Tag Archives: motherhood

Your parenting legacy

Growing up, on the rare occasions we would go out for dinner, my family and I would invariably encounter a surly waitress. You know the sort: plonks the menu on the table with a sigh, takes your order as if it’s the most boring thing in the world and practically thumps you one when you ask for extra cutlery! I exaggerate but you get the idea. 

When this situation arose, my Dad would say something like: “A prize for the person who can crack a smile from the grumpy waitress!” At which point my sister and I would groan, sinking further into our chairs. 

Next time the waitress would appear at the table, my Dad would make a comment along the lines of: “Bit busy in here tonight.” Often this would be all it took and we’d watch the waitress relax, her face softening with a small smile.

If she was a tough nut to crack he’d try again. Maybe put a fake snake on the table next time she came around. (You need to know that it’s usual for my father to carry props like this around with him – he has been known to put a glass eyeball on his plate in the hopes of successfully rising a squeal or two!) Or maybe he’d balance a fork on his glass, anything out of the ordinary to get a smile.

If all this failed and our waitress was particularly dour, he would say, with a twinkle in his eye and a cheeky grin: “Are you having a horrible day?” I don’t think I’ve ever seen this technique fail! A comment like this would completely disarm our server and from then on she’d be putty in our hands…and full of smiles!

My Mum was the same. She’d often strike up a quick chat with people here and there as we did our shopping along the high-street. An old man waiting to cross the road for example or the woman in front of us in the check-out queue.  She was always, and still is, ready with a smile or a nod. Especially with elderly people. “You should always say hello,” she’d say to me. “You might be the only person they speak to all day.”

As a kid I would find the whole thing hugely embarrassing. I would roll my eyes at both my parents and wish I was invisible.  It was mortifying. I didn’t get the point at all.

But as an adult I do get the point and I find myself doing exactly the same thing as my parents. What’s more I do it in front of my children who find it just as insanely embarrassing as I did. “Why do you always talk to the check-out girl!” My daughter will hiss as we leave the supermarket. “Do you know that man at the gas-station?” My son will ask. “I’m just trying to be friendly!” is my reply. Because what harm is it to smile at someone or pass the time of day? It costs nothing but gives so much more. 

So as I happily watch my children writhe in humiliation (an unexpected joy of parenting I find) I realise that this is part of my parents’ parenting legacy. As a mother of children still pre-teen, I tend to think of parenting as a relatively short period of time, while my children are living at home and need me to wipe their noses or buy their shoes, but it runs much deeper than that. It’s in everything we do, every decision we make and it lasts a lifetime. 

So why not teach them the value of a smile or a friendly hello instead of how to argue over a parking space? Why not teach them the beauty of giving someone the benefit of the doubt instead of rushing to take offence? Why not teach them how to extend a hand to their fellow man rather than how to pick a fight?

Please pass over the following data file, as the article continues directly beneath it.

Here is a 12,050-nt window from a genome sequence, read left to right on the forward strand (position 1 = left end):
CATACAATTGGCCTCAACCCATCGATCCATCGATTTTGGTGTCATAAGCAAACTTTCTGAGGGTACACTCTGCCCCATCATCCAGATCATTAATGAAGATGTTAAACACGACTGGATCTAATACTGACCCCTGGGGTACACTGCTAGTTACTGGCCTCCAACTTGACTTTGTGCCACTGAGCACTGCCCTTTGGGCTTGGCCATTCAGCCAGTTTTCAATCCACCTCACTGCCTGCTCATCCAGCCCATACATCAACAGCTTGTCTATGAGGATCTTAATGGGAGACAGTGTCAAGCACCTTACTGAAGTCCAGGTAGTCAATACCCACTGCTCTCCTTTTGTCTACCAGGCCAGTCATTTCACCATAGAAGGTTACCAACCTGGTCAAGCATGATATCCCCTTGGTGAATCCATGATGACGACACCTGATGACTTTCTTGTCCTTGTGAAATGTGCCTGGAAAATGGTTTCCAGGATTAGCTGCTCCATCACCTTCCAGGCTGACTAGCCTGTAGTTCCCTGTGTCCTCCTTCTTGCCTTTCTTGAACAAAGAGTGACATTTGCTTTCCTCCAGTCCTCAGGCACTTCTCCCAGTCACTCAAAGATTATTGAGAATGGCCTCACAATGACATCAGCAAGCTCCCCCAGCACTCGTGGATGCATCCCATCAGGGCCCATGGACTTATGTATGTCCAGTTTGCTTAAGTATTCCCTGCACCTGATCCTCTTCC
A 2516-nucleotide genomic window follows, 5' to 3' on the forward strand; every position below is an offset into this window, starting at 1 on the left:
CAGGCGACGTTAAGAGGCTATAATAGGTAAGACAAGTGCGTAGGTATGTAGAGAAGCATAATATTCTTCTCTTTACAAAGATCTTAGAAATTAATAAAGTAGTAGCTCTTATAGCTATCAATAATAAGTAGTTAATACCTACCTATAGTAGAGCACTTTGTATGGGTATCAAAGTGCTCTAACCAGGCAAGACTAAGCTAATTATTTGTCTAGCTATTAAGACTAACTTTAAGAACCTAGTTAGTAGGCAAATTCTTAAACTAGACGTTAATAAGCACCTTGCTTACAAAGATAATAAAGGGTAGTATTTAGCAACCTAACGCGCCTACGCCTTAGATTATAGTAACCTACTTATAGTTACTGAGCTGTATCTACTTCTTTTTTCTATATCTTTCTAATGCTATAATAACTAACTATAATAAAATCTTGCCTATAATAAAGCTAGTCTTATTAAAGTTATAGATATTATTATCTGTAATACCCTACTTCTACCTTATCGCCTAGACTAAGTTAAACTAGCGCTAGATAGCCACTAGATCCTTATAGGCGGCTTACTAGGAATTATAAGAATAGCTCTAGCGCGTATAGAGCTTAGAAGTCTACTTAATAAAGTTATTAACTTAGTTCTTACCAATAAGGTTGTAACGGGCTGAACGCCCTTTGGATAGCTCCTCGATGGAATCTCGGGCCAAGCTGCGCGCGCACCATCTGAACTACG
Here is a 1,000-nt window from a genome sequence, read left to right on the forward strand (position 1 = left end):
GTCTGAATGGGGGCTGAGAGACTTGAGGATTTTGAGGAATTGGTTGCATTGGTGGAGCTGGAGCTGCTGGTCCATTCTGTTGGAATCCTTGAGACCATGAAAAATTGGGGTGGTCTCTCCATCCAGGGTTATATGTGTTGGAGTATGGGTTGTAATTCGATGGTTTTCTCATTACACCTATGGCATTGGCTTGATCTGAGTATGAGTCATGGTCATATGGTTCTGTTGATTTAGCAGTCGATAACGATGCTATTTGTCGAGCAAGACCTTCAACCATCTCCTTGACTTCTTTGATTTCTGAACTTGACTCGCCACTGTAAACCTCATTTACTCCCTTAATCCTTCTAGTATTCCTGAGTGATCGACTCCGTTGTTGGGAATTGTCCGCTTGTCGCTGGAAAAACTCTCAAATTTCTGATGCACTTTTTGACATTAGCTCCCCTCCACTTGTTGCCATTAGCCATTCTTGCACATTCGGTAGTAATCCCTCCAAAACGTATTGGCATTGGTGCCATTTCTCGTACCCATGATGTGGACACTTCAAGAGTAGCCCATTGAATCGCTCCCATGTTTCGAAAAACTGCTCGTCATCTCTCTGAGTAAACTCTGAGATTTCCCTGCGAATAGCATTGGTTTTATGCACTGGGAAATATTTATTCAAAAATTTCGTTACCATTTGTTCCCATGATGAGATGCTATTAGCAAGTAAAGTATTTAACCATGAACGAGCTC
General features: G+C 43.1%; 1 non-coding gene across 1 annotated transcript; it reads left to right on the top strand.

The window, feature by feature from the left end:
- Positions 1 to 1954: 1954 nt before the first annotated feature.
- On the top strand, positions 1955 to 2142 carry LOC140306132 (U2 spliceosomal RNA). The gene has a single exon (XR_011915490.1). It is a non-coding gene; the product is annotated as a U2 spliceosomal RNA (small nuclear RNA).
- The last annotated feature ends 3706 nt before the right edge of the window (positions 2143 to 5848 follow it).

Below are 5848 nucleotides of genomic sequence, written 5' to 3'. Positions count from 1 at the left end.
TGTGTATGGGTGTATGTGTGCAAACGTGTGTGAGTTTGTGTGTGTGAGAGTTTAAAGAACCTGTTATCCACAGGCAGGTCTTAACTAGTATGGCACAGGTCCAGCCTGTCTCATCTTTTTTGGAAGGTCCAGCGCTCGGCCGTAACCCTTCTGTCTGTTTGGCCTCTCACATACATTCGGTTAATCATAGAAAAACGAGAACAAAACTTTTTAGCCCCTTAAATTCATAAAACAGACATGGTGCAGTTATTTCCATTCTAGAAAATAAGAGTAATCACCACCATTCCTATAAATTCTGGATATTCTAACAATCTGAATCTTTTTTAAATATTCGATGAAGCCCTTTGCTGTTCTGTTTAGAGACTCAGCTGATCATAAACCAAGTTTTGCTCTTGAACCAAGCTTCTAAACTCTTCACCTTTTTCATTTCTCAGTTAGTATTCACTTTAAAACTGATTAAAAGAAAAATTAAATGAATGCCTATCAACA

What will your parenting legacy be? 🙂

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The after-school rollercoaster!

Oh the joys of extra-curricular activities! Anyone else with kids feel like they’re rushing around like a headless chicken after school making sure their beloved off-spring get to their Yoga-For-Tots or Young Chefs class on time? It’s craziness! I’m trying to keep our after-school commitments under a tight rein but if you’re not careful, before you know it, your kid’s calendar looks much like that of an A-list celeb!

At the moment my kids play tennis, my son fences and my daughter takes a drama class. It’s enough to fill up the week and make me just a tad stressed at times! If I’m honest I’d rather just let them hang out at home, doing their homework and picking their nose but unfortunately parents are under a lot of pressure to enrich their children’s lives with sport and crafts these days.

There is a pletherer of after-school activities available, so whatever your child is interested in, chances are you can find a class for it. When you turn up at these places, the classes are usually well attended but I find myself wondering how many of the students would rather be kicking a ball around on their back yard, or pootling about on their bikes. And I have to wonder do they really need to be doing Chess Club and Fine Arts?

The other day, I took my son to his regular fencing class. Usually I enjoy a trip to Costco during his lesson, but last night, in an effort to resist the lure of a jumbo pack of kitchen towels, I decided to hang around and read a book. There were a few other parents there, some on their phones, some tapping way on Ipads and the others were watching. No hang on, they weren’t just watching, what they were actually doing was coaching their kids, yelling out instructions from the back of the room. Every time there was a water break these parents would go over and say things like: “You’re lifting your front foot to high” or “you’re not moving quickly enough.” As if it weren’t enough for their children to be taking guidance from the fencing coach, you know the person actually qualified to instruct in the method of fencing, they also had to endure negative criticism from their parents.